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Acceptance


Ahh acceptance. It sounds so simple yet it is so complex. Some of us spend our whole lives trying to accept situations, people, and even ourselves. I personally have struggled to accept all aspects of my life for many different reasons, but the common denominator of them all was the fact that I couldn't accept situations that were out of my control and that lead into how I viewed the others in my life and how I viewed myself.

I go into more detail on control in this post here, but for today, let's talk about some of the reasons why we may have trouble with acceptance and how to allow it into our lives.

1. Denial

We attempt to avoid accepting reality because it is not what we want.

Denial; the classic defense mechanism. I did this for years with my dad's cancer diagnosis, I've done it in relationships with others, and I've even fooled myself a couple times. It happens when we completely reject reality, or a truth that is too painful to accept that we just pretend it is not happening. Although all defense mechanisms serve a purpose to protect, refusing to accept can keep us stuck, unhappy, and feeling physically unwell too. We can only move forward towards resolution when we become aware of when we are in denial, this is actually the first step to acceptance.

"The first step towards change is awareness. The second step is acceptance."

-Nathaniel Branden

2. Avoidance

Once we are aware we have a situation that we are struggling to accept in our lives, we typically go right to avoidance. Often we have a silent freak out moment when we realize something sucks and once again in order to protect ourselves from the pain, we avoid. This is the classic example of hearing a thought or having an image in our minds of something and we immediately go no, not going there! Go away! This can be categorized as thought stopping and although helpful, unless the underlying emotions are dealt with, the thought or image that is being avoided will continue to creep into consciousness. I used to be terrified of my thoughts, I remember years of my life being spent battling my own self-defeating thoughts and the emotional responses they would bring. For me, it typically brought on anxiety and ocd like thoughts and behaviors. I have found in my own personal and professional work with clients that the thoughts and images in our minds are information. They want to be acknowledged, they have something to share. Even if we think we are coping through avoidance, our bodies and minds hold onto the memories, thoughts, beliefs, etc., until they are dealt with.

"Our feelings, thoughts, beliefs, and memories from the past that resurface are information. When we attempt to understand what the information is trying to tell us and move through the uncomfortableness, we have a better idea of what we need to do to move forward towards resolution."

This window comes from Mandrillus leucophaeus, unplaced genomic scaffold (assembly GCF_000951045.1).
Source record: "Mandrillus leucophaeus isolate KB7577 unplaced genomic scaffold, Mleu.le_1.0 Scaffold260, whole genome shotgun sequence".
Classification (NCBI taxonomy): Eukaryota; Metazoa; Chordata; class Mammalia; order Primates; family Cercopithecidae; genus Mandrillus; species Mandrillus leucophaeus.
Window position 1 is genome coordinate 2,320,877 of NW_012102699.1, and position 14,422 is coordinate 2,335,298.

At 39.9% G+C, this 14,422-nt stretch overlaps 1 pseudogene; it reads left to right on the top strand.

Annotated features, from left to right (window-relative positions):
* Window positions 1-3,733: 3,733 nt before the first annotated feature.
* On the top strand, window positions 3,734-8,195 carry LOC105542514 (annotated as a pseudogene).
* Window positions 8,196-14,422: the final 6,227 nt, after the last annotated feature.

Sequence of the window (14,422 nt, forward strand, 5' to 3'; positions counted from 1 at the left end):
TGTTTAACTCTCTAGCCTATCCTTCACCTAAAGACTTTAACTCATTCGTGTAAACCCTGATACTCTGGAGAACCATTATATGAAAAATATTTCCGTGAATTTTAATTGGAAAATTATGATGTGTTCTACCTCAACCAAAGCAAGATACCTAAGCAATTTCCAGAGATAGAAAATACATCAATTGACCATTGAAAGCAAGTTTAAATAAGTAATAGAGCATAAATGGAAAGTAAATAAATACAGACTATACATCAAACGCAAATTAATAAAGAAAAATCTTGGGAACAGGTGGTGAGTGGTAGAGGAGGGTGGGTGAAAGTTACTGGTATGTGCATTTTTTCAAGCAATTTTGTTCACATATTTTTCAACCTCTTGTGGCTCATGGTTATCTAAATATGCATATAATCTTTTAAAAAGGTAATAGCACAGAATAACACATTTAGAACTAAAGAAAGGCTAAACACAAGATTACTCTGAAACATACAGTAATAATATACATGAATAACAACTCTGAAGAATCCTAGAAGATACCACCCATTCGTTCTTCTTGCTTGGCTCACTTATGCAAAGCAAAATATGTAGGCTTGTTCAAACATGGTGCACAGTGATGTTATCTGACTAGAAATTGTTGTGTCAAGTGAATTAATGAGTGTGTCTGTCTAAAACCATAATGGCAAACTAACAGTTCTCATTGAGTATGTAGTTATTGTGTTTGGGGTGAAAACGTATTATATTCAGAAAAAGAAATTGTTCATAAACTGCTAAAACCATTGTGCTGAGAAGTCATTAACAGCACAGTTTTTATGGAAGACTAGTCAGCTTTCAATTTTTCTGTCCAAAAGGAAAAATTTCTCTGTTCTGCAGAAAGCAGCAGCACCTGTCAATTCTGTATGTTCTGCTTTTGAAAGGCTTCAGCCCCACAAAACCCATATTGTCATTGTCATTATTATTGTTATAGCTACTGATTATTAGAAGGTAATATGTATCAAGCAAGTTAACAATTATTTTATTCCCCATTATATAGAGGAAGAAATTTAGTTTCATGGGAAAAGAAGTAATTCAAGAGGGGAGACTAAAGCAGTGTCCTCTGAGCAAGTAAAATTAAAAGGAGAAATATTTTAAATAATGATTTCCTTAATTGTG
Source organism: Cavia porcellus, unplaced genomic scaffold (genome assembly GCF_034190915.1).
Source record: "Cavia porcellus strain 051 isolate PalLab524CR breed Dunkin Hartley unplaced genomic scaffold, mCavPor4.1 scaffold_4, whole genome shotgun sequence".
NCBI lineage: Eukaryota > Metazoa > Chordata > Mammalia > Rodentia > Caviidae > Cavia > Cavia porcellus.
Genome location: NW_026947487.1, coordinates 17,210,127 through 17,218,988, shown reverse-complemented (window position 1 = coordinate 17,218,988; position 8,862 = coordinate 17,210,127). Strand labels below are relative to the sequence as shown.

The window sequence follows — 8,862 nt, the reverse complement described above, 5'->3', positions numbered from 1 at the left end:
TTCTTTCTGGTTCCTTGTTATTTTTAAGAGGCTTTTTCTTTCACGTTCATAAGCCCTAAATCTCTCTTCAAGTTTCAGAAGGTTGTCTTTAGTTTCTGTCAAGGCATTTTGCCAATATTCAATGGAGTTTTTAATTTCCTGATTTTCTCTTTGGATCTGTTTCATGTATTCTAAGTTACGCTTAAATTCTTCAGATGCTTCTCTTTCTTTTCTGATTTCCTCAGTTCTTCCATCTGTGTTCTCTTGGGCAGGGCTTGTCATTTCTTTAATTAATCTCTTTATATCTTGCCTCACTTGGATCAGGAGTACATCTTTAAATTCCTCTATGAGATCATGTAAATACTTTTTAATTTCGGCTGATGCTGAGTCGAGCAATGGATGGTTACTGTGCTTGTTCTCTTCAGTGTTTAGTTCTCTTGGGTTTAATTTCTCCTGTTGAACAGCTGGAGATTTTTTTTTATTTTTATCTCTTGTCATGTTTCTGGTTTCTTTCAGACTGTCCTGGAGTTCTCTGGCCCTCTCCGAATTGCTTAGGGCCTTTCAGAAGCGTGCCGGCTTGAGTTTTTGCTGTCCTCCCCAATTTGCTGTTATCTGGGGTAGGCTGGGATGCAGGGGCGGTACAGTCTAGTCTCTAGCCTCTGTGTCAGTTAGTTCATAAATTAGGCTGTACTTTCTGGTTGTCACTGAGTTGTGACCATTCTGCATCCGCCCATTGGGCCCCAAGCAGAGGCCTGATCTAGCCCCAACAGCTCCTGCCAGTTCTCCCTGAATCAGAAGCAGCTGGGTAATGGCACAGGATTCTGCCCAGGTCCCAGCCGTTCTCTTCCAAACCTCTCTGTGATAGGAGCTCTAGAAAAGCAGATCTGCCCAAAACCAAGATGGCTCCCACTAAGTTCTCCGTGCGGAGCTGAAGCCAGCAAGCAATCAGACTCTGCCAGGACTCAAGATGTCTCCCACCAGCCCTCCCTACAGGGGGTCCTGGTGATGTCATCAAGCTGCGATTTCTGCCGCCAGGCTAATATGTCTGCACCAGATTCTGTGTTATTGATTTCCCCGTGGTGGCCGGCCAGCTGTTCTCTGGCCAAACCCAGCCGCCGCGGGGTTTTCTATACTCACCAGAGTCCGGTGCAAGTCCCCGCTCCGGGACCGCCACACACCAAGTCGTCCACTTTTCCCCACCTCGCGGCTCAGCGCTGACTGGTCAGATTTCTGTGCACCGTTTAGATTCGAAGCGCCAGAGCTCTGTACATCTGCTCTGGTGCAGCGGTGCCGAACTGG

3. Dismissing or Invalidating Experiences

Have you ever heard someone say "It could be worse?" This is a classical example of invalidating one's experience. I used to say this all the time and I had no idea that I was totally dismissing my own emotional experiences. Now, I want to make something very clear. I 100% believe in taking responsibility for our actions, words, and experiences but the reality is when it comes to acceptance, awareness, acknowledging and allow ourselves to express emotions, these are topics that are not typically taught at all. As a matter of fact, these topics were actually avoided for many years. Think of your grandparents or parents, ever heard of "being seen and not heard" or has anyone ever told you as a child to "stop crying" and that "you're fine" and need to "toughen up?" Personally, my whole upbringing was me attempting to "be strong" for the fam. In hindsight, I realized when I was working with a coach how messed up that was. I didn't realize at the time that not only was I in denial and avoiding, but I was dismissing my own emotions as weakness. The reality is that we deny, dismiss, avoid, situations and emotions that we learned were unacceptable. We wanted someone to acknowledge us, to accept us, and by being told to "stop crying" for example, created a belief that we could not accept that real vulnerable part of us. Emotions are a normal part of being human and when we avoiding allowing ourselves to express them, we look for other ways to get relief. This is often when addiction or addictive behaviours occur. Check out my book list for more about the emotional root of addictive behaviours here.

Sometimes when we deny and avoid for so long, we need help re-connecting to ourselves and the emotions we have suppressed and that's what counsellors, coaches, therapists are here for. Once we connect and allow ourselves to feel, that's how we get out of being "stuck" and into "resolution." I believe that we all deserve emotional education because let's get real, times have changed and we are changing. I wanted to take my healing journey into my own hands, I wanted to be an active participant in my learning and transformation and I know you do too.

Interested in learning how we can work together? Book your free connection call with me here.


It is Alison Foy's personal mission to provide emotional and energetic education and life skills to schools, systems, and to any individual who wishes to learn about themselves and transform their lives and relationships. With an emphasis on holistic psychology, neuro-linguistic programming, and more, you’ll find everything you need to support your journey of conscious living.

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